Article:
Lessons from the Field: How Website Design, Amateur Therapy Sessions and OktoBEARfest Lead to a Promising Career in Global Policy
By Kate Kirby
M.A. Global Policy/International Environmental Policy ‘13
For the past two months, I have been working as a community engagement research assistant for the Orono Village Association, in conjunction with the University of Maine Margaret Chase Smith Policy Center.
On paper, my job is to implement the marketing action plan developed in year 1 of the project. A contract between UMaine and the Orono Village Association (OVA) was established for the purpose of figuring out ways to bring more business downtown. Some—namely professors—see my job as a way to channel campus resources into the community to support stronger University-town integration. However, many of the business owners see me as a marketing specialist—a task I am ambitious (or foolish) enough to take on, but something I have very little training in. Some see me as an event planner, while others see me as the girl dressed up in lederhosen directing traffic at OktoBEARfest. But to the majority of the merchants, I am an attentive listener—a sort of business therapist.
Here I will highlight a few concrete lessons I have learned.
Lesson 1: Sincerity covers a multitude of sins.
As a fourth generation Orono resident, I had a pretty good idea of the key players in town. I knew that behind every conflict is a context that needs to be understood in order to move forward; I just had no idea how complex the framework was. And though it helps that I am a townie, I needed more than a familiar face and a sophisticated sounding degree to safely navigate the small-town relational minefield.
Last week I mentioned to a merchant notorious for being impossible to please how worried I was about always appearing to be the bearer of bad news, when all I wanted was for people to smile when I entered their shops. Instantly his cynical exterior changed from disgruntled to protective: “WHO doesn’t smile when you enter their store??” In my interactions with the merchants, more important than being local or socially perceptive, sincerity is the most effective way to earn respect.
Lesson 2: Appropriate implementation is an art form.
Deciphering the appropriate balance between what a community wants and what academia perceives is best for that community can be very difficult to say the least. According to market research, the town is in need of a stronger web presence. As a member of “Generation Google,” this makes perfect sense to me. When I’m hankering for a study break snack, I want to be able to google “Orono Restaurants” to see who is open and whether or not I can justify spending x amount of dollars on a product. Though great in theory, a quick survey of the technological savvy of the average downtown merchant presents a whole new set of challenges. For starters, old habits die hard. If you have run your business a certain way for 10, 20, or 30 years, why change now? Furthermore, computers can be extremely daunting for many people, and not everyone has the time or humility to sit down and receive tutorials from a young whippersnapper who, although has knowledge of computers, doesn’t know the first thing about running a small business. Not to mention Mainers, especially those who seek to be their own boss, tend to be stubborn and pride themselves in their independence and self-sufficiency. I can say that because I am one.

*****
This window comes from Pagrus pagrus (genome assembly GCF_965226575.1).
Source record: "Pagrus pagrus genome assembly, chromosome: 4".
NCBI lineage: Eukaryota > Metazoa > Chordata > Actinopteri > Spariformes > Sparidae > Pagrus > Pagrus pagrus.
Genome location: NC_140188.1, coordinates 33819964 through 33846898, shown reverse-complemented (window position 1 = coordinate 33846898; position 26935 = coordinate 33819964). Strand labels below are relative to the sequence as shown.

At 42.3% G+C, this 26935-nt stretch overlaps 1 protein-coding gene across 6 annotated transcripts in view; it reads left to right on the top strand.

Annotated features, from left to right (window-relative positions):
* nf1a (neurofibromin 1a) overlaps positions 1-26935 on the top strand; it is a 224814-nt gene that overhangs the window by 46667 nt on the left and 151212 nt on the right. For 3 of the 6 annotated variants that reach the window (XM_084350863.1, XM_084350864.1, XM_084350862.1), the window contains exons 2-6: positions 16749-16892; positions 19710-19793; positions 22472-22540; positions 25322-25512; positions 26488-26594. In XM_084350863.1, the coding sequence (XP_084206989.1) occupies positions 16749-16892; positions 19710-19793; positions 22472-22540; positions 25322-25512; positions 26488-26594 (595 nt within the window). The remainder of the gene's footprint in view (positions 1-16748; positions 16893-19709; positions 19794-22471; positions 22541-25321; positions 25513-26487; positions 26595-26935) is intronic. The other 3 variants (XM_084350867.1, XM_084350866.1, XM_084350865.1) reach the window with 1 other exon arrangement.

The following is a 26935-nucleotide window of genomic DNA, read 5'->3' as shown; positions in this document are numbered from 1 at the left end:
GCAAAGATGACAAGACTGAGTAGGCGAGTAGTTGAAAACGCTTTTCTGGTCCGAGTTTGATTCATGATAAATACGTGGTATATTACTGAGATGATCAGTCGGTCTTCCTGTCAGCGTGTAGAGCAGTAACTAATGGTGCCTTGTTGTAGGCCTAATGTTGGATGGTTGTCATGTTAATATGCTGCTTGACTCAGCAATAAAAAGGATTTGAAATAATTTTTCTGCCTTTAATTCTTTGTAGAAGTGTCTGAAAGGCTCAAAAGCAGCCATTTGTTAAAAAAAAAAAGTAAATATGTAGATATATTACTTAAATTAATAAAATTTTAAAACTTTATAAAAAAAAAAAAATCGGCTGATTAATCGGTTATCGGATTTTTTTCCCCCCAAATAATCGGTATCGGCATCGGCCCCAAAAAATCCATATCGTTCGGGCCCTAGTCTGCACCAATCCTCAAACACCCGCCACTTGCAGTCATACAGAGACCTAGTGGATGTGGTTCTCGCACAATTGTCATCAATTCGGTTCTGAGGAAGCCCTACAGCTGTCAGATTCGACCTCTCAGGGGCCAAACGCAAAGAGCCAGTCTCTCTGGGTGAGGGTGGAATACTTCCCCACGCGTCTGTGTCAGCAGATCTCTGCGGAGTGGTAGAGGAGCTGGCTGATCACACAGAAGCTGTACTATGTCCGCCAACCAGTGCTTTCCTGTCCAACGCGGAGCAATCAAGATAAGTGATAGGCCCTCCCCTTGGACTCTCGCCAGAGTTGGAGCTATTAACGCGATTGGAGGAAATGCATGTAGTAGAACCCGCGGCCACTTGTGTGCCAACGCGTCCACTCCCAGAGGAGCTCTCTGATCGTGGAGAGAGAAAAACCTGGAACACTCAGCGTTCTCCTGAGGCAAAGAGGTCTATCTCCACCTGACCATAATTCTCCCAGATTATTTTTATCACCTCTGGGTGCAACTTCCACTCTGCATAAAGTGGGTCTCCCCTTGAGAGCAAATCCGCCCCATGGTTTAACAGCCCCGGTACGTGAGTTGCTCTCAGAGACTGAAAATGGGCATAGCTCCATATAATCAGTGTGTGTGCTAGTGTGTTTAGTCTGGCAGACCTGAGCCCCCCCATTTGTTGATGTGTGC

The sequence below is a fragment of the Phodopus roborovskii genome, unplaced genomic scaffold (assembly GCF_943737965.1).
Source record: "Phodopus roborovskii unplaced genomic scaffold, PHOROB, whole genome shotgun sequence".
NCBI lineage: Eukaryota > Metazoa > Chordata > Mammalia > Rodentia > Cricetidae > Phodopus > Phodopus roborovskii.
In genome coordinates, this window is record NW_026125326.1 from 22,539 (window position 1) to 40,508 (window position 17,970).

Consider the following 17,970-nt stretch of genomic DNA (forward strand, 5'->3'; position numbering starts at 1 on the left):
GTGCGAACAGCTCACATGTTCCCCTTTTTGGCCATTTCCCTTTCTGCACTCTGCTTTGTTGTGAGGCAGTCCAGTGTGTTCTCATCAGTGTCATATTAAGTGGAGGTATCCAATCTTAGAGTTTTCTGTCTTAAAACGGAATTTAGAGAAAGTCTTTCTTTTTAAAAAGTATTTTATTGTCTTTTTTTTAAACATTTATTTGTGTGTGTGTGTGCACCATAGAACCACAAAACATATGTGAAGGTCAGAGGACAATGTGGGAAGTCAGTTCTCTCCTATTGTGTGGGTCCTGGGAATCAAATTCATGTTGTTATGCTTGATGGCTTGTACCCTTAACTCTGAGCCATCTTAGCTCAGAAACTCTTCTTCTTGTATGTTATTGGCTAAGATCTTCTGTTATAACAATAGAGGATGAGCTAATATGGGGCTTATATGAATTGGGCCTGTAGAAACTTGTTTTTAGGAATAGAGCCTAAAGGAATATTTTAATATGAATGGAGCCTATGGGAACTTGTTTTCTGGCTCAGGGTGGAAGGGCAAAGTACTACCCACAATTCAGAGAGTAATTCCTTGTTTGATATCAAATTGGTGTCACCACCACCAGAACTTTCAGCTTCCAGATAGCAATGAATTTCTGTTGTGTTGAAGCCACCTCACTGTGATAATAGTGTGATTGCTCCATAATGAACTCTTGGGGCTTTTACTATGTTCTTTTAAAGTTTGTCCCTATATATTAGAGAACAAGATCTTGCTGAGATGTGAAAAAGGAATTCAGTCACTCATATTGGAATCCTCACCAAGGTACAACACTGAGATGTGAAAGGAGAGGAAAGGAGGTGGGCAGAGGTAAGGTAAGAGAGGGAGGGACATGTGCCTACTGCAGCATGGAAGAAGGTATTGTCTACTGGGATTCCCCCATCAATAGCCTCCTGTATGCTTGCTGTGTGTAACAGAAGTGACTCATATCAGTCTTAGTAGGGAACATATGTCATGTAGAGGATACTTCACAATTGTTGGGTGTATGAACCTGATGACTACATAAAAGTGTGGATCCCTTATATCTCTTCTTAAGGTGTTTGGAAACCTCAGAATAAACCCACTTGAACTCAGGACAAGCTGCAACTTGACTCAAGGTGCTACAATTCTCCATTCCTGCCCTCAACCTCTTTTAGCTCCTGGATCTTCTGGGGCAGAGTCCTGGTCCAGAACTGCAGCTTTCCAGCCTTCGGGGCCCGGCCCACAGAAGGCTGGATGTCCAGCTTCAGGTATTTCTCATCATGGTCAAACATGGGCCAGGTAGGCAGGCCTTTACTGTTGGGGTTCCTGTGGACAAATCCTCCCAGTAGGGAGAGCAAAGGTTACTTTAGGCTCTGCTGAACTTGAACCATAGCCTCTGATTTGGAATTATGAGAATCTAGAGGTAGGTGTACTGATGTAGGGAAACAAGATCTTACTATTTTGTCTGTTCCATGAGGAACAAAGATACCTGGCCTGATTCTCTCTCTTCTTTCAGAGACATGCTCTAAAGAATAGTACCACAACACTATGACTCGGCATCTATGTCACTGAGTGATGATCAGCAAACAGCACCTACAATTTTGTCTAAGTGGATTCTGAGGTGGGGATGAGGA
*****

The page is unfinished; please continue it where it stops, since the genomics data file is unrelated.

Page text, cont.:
In the field of international development, it is essential to evaluate whether or not a product—a high-tech generator for instance—is considered an “appropriate technology” for the community it is being introduced in. When I was conducting research on a local capacity building initiative in Botswana, I noticed the boat motors, which had been gifted to the local fishermen by a University-UN collaborative, were all lying next to the riverbank in disrepair. The problem? No one within a seven-hour-drive knew how to fix motorboats. In 20-20 hindsight, maybe it would have been a good idea to train a few local budding entrepreneurs in the art of motorboat maintenance so that when the inevitable occurs, the fisherman and the repairman could both benefit. The same concept applies to a website initiative in Orono, Maine. If I went door-to-door setting up websites for each business owner without adequately educating them in website upkeep, their sites may quickly become inaccurate and irrelevant.
Lesson 3: Small-town U.S.A. could be small-town anywhere.
Whenever people ask how this graduate assistantship will prepare me for a career in global policy, I tend to respond with some quip about honing my diplomatic relations skills. And though I do believe that learning how to negotiate effectively is an important skill to have, the lessons I am learning from this job extend far beyond political proficiency. No matter where I have lived in the world—from Sexaxa, Botswana to Orono, Maine—there exists a shared humanity. And though the ramifications of a failed website project in the downtown business district may not seem as serious as a fishing community’s livelihood in rural Africa, the Orono village project is a microcosm of sustainable development initiatives around the globe.